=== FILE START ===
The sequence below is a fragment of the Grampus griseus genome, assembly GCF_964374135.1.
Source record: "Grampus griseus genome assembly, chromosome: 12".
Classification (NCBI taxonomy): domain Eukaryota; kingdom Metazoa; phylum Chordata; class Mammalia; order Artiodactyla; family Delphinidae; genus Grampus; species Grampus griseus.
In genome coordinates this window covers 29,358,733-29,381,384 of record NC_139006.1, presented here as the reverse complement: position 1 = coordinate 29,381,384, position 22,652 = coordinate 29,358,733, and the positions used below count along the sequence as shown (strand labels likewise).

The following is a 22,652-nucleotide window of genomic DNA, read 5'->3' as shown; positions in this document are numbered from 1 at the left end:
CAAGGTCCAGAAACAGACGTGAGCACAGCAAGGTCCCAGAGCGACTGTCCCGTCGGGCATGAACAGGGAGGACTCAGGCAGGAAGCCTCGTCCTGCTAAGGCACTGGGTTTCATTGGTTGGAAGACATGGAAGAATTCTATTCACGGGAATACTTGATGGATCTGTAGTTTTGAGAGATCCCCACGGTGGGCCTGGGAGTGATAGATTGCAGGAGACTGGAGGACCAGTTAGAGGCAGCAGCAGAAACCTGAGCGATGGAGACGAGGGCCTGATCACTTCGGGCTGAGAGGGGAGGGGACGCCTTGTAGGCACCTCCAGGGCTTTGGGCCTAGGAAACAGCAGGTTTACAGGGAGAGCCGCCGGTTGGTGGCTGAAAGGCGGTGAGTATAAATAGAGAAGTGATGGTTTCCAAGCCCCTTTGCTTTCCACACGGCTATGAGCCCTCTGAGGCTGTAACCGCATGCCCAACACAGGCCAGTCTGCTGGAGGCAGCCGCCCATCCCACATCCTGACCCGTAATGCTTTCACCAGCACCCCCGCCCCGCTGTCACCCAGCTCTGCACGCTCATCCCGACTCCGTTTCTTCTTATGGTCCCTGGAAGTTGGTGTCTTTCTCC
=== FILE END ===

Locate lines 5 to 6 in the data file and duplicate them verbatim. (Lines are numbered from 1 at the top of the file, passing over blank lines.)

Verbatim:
The following is a 22,652-nucleotide window of genomic DNA, read 5'->3' as shown; positions in this document are numbered from 1 at the left end:
CAAGGTCCAGAAACAGACGTGAGCACAGCAAGGTCCCAGAGCGACTGTCCCGTCGGGCATGAACAGGGAGGACTCAGGCAGGAAGCCTCGTCCTGCTAAGGCACTGGGTTTCATTGGTTGGAAGACATGGAAGAATTCTATTCACGGGAATACTTGATGGATCTGTAGTTTTGAGAGATCCCCACGGTGGGCCTGGGAGTGATAGATTGCAGGAGACTGGAGGACCAGTTAGAGGCAGCAGCAGAAACCTGAGCGATGGAGACGAGGGCCTGATCACTTCGGGCTGAGAGGGGAGGGGACGCCTTGTAGGCACCTCCAGGGCTTTGGGCCTAGGAAACAGCAGGTTTACAGGGAGAGCCGCCGGTTGGTGGCTGAAAGGCGGTGAGTATAAATAGAGAAGTGATGGTTTCCAAGCCCCTTTGCTTTCCACACGGCTATGAGCCCTCTGAGGCTGTAACCGCATGCCCAACACAGGCCAGTCTGCTGGAGGCAGCCGCCCATCCCACATCCTGACCCGTAATGCTTTCACCAGCACCCCCGCCCCGCTGTCACCCAGCTCTGCACGCTCATCCCGACTCCGTTTCTTCTTATGGTCCCTGGAAGTTGGTGTCTTTCTCC